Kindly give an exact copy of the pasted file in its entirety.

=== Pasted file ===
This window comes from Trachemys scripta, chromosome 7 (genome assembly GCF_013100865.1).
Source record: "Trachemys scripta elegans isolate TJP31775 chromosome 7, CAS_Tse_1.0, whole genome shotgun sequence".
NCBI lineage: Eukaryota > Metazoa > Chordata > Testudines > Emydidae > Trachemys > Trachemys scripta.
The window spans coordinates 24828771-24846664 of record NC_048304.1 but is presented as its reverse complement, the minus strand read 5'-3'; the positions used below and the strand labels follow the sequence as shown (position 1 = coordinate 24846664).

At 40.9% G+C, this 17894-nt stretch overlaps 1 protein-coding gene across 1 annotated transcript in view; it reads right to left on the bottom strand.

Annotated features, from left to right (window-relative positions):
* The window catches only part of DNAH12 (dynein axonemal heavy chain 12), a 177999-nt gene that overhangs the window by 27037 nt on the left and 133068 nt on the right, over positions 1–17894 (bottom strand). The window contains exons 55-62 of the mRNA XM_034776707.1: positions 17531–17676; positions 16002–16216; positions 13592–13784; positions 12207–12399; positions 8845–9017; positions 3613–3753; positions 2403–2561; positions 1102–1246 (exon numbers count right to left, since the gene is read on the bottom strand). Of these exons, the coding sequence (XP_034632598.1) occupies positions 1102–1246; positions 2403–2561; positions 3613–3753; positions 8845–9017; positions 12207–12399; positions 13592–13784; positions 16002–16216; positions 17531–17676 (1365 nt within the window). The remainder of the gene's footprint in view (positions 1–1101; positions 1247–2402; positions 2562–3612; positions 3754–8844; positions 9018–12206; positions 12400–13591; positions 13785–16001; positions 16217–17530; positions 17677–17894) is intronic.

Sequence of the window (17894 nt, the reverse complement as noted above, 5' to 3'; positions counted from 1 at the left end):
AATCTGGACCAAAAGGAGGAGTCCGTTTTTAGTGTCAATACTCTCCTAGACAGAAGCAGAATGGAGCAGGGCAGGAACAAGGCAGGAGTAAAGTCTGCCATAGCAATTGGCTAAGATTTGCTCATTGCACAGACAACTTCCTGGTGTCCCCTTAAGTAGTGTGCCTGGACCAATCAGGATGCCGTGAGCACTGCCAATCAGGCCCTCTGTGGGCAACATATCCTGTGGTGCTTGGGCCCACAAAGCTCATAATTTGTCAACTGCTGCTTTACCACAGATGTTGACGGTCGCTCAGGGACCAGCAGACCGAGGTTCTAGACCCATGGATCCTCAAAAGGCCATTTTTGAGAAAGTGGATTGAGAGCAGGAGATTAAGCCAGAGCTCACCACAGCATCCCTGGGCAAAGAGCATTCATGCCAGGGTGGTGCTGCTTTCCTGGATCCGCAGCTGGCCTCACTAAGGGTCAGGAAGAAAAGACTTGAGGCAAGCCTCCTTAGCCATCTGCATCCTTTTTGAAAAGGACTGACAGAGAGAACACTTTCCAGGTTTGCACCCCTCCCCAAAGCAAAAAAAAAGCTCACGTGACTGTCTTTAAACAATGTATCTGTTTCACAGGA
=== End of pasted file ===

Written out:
This window comes from Trachemys scripta, chromosome 7 (genome assembly GCF_013100865.1).
Source record: "Trachemys scripta elegans isolate TJP31775 chromosome 7, CAS_Tse_1.0, whole genome shotgun sequence".
NCBI lineage: Eukaryota > Metazoa > Chordata > Testudines > Emydidae > Trachemys > Trachemys scripta.
The window spans coordinates 24828771-24846664 of record NC_048304.1 but is presented as its reverse complement, the minus strand read 5'-3'; the positions used below and the strand labels follow the sequence as shown (position 1 = coordinate 24846664).

At 40.9% G+C, this 17894-nt stretch overlaps 1 protein-coding gene across 1 annotated transcript in view; it reads right to left on the bottom strand.

Annotated features, from left to right (window-relative positions):
* The window catches only part of DNAH12 (dynein axonemal heavy chain 12), a 177999-nt gene that overhangs the window by 27037 nt on the left and 133068 nt on the right, over positions 1–17894 (bottom strand). The window contains exons 55-62 of the mRNA XM_034776707.1: positions 17531–17676; positions 16002–16216; positions 13592–13784; positions 12207–12399; positions 8845–9017; positions 3613–3753; positions 2403–2561; positions 1102–1246 (exon numbers count right to left, since the gene is read on the bottom strand). Of these exons, the coding sequence (XP_034632598.1) occupies positions 1102–1246; positions 2403–2561; positions 3613–3753; positions 8845–9017; positions 12207–12399; positions 13592–13784; positions 16002–16216; positions 17531–17676 (1365 nt within the window). The remainder of the gene's footprint in view (positions 1–1101; positions 1247–2402; positions 2562–3612; positions 3754–8844; positions 9018–12206; positions 12400–13591; positions 13785–16001; positions 16217–17530; positions 17677–17894) is intronic.

Sequence of the window (17894 nt, the reverse complement as noted above, 5' to 3'; positions counted from 1 at the left end):
AATCTGGACCAAAAGGAGGAGTCCGTTTTTAGTGTCAATACTCTCCTAGACAGAAGCAGAATGGAGCAGGGCAGGAACAAGGCAGGAGTAAAGTCTGCCATAGCAATTGGCTAAGATTTGCTCATTGCACAGACAACTTCCTGGTGTCCCCTTAAGTAGTGTGCCTGGACCAATCAGGATGCCGTGAGCACTGCCAATCAGGCCCTCTGTGGGCAACATATCCTGTGGTGCTTGGGCCCACAAAGCTCATAATTTGTCAACTGCTGCTTTACCACAGATGTTGACGGTCGCTCAGGGACCAGCAGACCGAGGTTCTAGACCCATGGATCCTCAAAAGGCCATTTTTGAGAAAGTGGATTGAGAGCAGGAGATTAAGCCAGAGCTCACCACAGCATCCCTGGGCAAAGAGCATTCATGCCAGGGTGGTGCTGCTTTCCTGGATCCGCAGCTGGCCTCACTAAGGGTCAGGAAGAAAAGACTTGAGGCAAGCCTCCTTAGCCATCTGCATCCTTTTTGAAAAGGACTGACAGAGAGAACACTTTCCAGGTTTGCACCCCTCCCCAAAGCAAAAAAAAAGCTCACGTGACTGTCTTTAAACAATGTATCTGTTTCACAGGA